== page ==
"Call the Midwife" main cast
The characters I've come to love--the posh and clumsy Chummy (my favorite), sharp-tongued and beautiful Trixie, kind Cynthia, amazing Sister Julienne, aging and memory-lapsing Sister Monica Joan, ever-enterprising Fred, humble Jane, kind and compassionate doctor, and salty, down-to-earth Sister Evangelina--are all in the book in full color. Similar to another of my favorite shows inspired by a book (Orange Is the New Black), the best part about these stories is not the protagonist--it's all the fascinating people around her.

Two stories in particular make me especially grateful for the many advancements in medical care since the 1950s:

  • In her initial training, Worth saw a young woman and baby die from eclampsia, and later at the Nonnatus Houe, she assists a woman suffering from pre-eclampsia. Even in this day and age, women die from full-blown eclampsia and toxemia. If pre-eclampsia is not halted before progressing into eclampsia, the mom dies and nothing can be done about it.
  • Conchita Warren is the Spanish wife and mother of 25 children. Her 25th is born at around 24 weeks (the same gestation as my oldest son), and against all advice, Conchita insists on keeping the baby with her instead of allowing him to go to the hospital, even if he dies. She cradles him between her breasts for the first several months and feeds him expressed milk every 1/2 hour. Later Worth ponders whether a mother's instinct and ability to care for own child might have been even more effective than high-tech hospital care, in which the baby would have been left alone all day and night in an isolette. She also is convinced that if the baby had died, Conchita wouldn't have been far behind. Her desire to protect her baby made her fight for her own life. Of course now, keeping a baby that tiny at home would never be allowed. In my son's case, he definitely would have died if he was not in the NICU--he was very sick and needed that medical care.

Worth tells three stories of mixed-race in which the mom is terrified that her baby will be born black, another in which the baby is born black and the husband pitches a fit, and finally the one we saw in the show, in which the husband embraces the baby as his own and seems completely color blind.
Jennifer Worth as a young nurse-midwife

We learn about Irish Mary, who fled sexual abuse in Dublin to arrive in London penniless and end up working as a prostitute in filthy, horrible Cable Street. (Her tale is far grittier and more tragic than portrayed in the show. Cable Street was notorious for its horrific living conditions, opium dens, sex trafficking, and prostitution, and Mary was an easy victim.) She becomes pregnant and has to flee the brothel, and she ends up meeting Jenny, who tries to help her. Her story finishes tragically.

Think that children were separated from their parents only in concentration camps ala "Sophie's Choice" or when Native American children were sent away from their parents off to boarding schools? It also happened in London through the 1940s, as destitute people were sent to live in workhouses with horrible living and working conditions. We learn the story of Mrs. Jenkins, who entered the workhouse with several young children. They were immediately separated, and she never saw her children again...they all died in the workhouse. She was never the same. When Worth first encounters Mrs. Jenkins, who always stands outside the building where a baby is born and pesters the midwives for news of the baby's and mother's health, she is disgusted by her. When she begins taking care of her and learns her story, her compassion and understanding increase.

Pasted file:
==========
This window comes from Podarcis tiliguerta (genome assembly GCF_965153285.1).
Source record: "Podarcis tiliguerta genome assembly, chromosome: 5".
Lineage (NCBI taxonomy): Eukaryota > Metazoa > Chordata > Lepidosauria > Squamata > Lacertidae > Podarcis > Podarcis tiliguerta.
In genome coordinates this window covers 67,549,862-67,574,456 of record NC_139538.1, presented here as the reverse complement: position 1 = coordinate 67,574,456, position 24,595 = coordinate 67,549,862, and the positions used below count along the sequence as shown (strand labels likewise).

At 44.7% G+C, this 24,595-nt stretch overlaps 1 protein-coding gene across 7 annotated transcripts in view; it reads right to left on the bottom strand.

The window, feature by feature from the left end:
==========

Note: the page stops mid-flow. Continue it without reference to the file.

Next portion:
At times, Worth's youth, impatience, and British snobbery are on full display, even though she is giving of herself to work in one of the poorest parts of London. One thing she wrote really aggravated me, but it's a reflection of her generation and upbringing, I suppose. In a chapter about how some women have affairs (discovered when they bear babies of a different color), she writes:

"I have often felt that the situation is loaded against men. Until recently, when genetic blood tests became possible, how could any man know that his wife was carrying his child? The poor man had no other assurance of paternity than his wife's word. Unless she is virtually locked up, he can have no control over her activities during the day while he is at work."
Jennifer Worth before her death in 2011
"Loaded against men"???? For a nurse who saw exactly what 1950s-era poor women had to bear (no way to maintain a family unless they get married or resort to prostitution, no birth control resulting in way too many births, no help in the house from their husbands who often ruled with an iron hand, no laws against domestic violence, etc., etc.), this is incomprehensible. "Unless she is virtually locked up?" It sounds like she is recommending such a recourse! As another reviewer wrote, "It wasn't just life circumstances keeping women down in this time; it was powerful social control, such as happens when women of higher, more influential classes, make casual comments about locking wives up." The Guardian's obituary of Jennifer Worth (who died of cancer in 2011) describes her as "A strong personality, Jennifer was dynamic and determined, and her lively imagination is apparent in the books."

For that sexist commentary, I'm giving the book four stars. Otherwise, I loved it and will continue reading the rest of the series (and of course, waiting for Season 3 of "Call the Midwife"!).